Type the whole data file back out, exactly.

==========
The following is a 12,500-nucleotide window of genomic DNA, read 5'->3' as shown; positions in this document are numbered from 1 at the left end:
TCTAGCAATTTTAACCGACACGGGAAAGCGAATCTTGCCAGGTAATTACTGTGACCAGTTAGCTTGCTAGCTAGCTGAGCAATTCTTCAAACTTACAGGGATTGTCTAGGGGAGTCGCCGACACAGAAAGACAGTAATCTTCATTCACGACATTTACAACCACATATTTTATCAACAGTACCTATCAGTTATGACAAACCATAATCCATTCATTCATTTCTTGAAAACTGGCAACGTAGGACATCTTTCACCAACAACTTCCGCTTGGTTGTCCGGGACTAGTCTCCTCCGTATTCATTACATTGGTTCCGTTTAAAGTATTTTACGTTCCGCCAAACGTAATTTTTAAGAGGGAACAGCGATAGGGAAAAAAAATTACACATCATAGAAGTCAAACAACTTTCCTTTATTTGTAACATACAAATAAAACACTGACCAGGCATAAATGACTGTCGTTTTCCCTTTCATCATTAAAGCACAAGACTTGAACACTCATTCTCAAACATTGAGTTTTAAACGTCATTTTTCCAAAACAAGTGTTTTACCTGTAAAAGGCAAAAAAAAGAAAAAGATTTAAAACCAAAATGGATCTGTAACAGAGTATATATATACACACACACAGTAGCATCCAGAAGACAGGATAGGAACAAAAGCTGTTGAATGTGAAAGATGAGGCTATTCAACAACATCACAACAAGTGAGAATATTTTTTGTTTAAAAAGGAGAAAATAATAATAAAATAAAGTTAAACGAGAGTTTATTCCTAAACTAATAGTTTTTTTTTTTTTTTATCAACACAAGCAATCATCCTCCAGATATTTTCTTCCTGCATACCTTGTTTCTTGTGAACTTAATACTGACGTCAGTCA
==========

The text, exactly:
The following is a 12,500-nucleotide window of genomic DNA, read 5'->3' as shown; positions in this document are numbered from 1 at the left end:
TCTAGCAATTTTAACCGACACGGGAAAGCGAATCTTGCCAGGTAATTACTGTGACCAGTTAGCTTGCTAGCTAGCTGAGCAATTCTTCAAACTTACAGGGATTGTCTAGGGGAGTCGCCGACACAGAAAGACAGTAATCTTCATTCACGACATTTACAACCACATATTTTATCAACAGTACCTATCAGTTATGACAAACCATAATCCATTCATTCATTTCTTGAAAACTGGCAACGTAGGACATCTTTCACCAACAACTTCCGCTTGGTTGTCCGGGACTAGTCTCCTCCGTATTCATTACATTGGTTCCGTTTAAAGTATTTTACGTTCCGCCAAACGTAATTTTTAAGAGGGAACAGCGATAGGGAAAAAAAATTACACATCATAGAAGTCAAACAACTTTCCTTTATTTGTAACATACAAATAAAACACTGACCAGGCATAAATGACTGTCGTTTTCCCTTTCATCATTAAAGCACAAGACTTGAACACTCATTCTCAAACATTGAGTTTTAAACGTCATTTTTCCAAAACAAGTGTTTTACCTGTAAAAGGCAAAAAAAAGAAAAAGATTTAAAACCAAAATGGATCTGTAACAGAGTATATATATACACACACACAGTAGCATCCAGAAGACAGGATAGGAACAAAAGCTGTTGAATGTGAAAGATGAGGCTATTCAACAACATCACAACAAGTGAGAATATTTTTTGTTTAAAAAGGAGAAAATAATAATAAAATAAAGTTAAACGAGAGTTTATTCCTAAACTAATAGTTTTTTTTTTTTTTTATCAACACAAGCAATCATCCTCCAGATATTTTCTTCCTGCATACCTTGTTTCTTGTGAACTTAATACTGACGTCAGTCA